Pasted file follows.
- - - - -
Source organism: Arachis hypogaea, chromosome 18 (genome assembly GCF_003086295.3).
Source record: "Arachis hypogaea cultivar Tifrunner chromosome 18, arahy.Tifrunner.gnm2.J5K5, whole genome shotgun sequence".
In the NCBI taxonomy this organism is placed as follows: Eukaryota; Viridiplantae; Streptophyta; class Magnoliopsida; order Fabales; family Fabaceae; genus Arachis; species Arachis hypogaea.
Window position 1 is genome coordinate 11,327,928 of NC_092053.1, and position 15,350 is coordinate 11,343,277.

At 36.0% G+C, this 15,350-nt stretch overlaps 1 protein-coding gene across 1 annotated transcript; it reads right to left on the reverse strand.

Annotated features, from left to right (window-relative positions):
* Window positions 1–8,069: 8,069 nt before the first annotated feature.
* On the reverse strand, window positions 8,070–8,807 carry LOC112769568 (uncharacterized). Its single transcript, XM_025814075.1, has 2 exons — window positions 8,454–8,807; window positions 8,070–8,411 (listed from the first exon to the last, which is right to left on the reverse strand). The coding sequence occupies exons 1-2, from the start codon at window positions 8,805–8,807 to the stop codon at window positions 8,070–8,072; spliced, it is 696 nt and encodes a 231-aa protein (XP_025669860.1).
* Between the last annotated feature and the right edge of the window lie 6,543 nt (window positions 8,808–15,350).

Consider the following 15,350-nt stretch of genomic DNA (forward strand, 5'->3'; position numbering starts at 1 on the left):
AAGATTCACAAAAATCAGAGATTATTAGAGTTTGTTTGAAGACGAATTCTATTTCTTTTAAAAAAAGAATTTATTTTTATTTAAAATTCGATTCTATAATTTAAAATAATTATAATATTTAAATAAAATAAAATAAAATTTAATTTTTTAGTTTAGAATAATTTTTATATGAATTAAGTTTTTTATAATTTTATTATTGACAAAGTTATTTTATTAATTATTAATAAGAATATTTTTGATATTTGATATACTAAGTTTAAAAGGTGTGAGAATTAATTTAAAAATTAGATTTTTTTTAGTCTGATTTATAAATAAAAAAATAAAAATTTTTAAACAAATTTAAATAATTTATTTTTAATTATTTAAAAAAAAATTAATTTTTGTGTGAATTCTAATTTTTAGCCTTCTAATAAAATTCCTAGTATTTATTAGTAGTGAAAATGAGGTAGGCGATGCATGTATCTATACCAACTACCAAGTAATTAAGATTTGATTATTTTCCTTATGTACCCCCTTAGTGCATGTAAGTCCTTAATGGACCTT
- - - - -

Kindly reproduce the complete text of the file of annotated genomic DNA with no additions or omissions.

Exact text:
Source organism: Arachis hypogaea, chromosome 18 (genome assembly GCF_003086295.3).
Source record: "Arachis hypogaea cultivar Tifrunner chromosome 18, arahy.Tifrunner.gnm2.J5K5, whole genome shotgun sequence".
In the NCBI taxonomy this organism is placed as follows: Eukaryota; Viridiplantae; Streptophyta; class Magnoliopsida; order Fabales; family Fabaceae; genus Arachis; species Arachis hypogaea.
Window position 1 is genome coordinate 11,327,928 of NC_092053.1, and position 15,350 is coordinate 11,343,277.

At 36.0% G+C, this 15,350-nt stretch overlaps 1 protein-coding gene across 1 annotated transcript; it reads right to left on the reverse strand.

Annotated features, from left to right (window-relative positions):
* Window positions 1–8,069: 8,069 nt before the first annotated feature.
* On the reverse strand, window positions 8,070–8,807 carry LOC112769568 (uncharacterized). Its single transcript, XM_025814075.1, has 2 exons — window positions 8,454–8,807; window positions 8,070–8,411 (listed from the first exon to the last, which is right to left on the reverse strand). The coding sequence occupies exons 1-2, from the start codon at window positions 8,805–8,807 to the stop codon at window positions 8,070–8,072; spliced, it is 696 nt and encodes a 231-aa protein (XP_025669860.1).
* Between the last annotated feature and the right edge of the window lie 6,543 nt (window positions 8,808–15,350).

Consider the following 15,350-nt stretch of genomic DNA (forward strand, 5'->3'; position numbering starts at 1 on the left):
AAGATTCACAAAAATCAGAGATTATTAGAGTTTGTTTGAAGACGAATTCTATTTCTTTTAAAAAAAGAATTTATTTTTATTTAAAATTCGATTCTATAATTTAAAATAATTATAATATTTAAATAAAATAAAATAAAATTTAATTTTTTAGTTTAGAATAATTTTTATATGAATTAAGTTTTTTATAATTTTATTATTGACAAAGTTATTTTATTAATTATTAATAAGAATATTTTTGATATTTGATATACTAAGTTTAAAAGGTGTGAGAATTAATTTAAAAATTAGATTTTTTTTAGTCTGATTTATAAATAAAAAAATAAAAATTTTTAAACAAATTTAAATAATTTATTTTTAATTATTTAAAAAAAAATTAATTTTTGTGTGAATTCTAATTTTTAGCCTTCTAATAAAATTCCTAGTATTTATTAGTAGTGAAAATGAGGTAGGCGATGCATGTATCTATACCAACTACCAAGTAATTAAGATTTGATTATTTTCCTTATGTACCCCCTTAGTGCATGTAAGTCCTTAATGGACCTT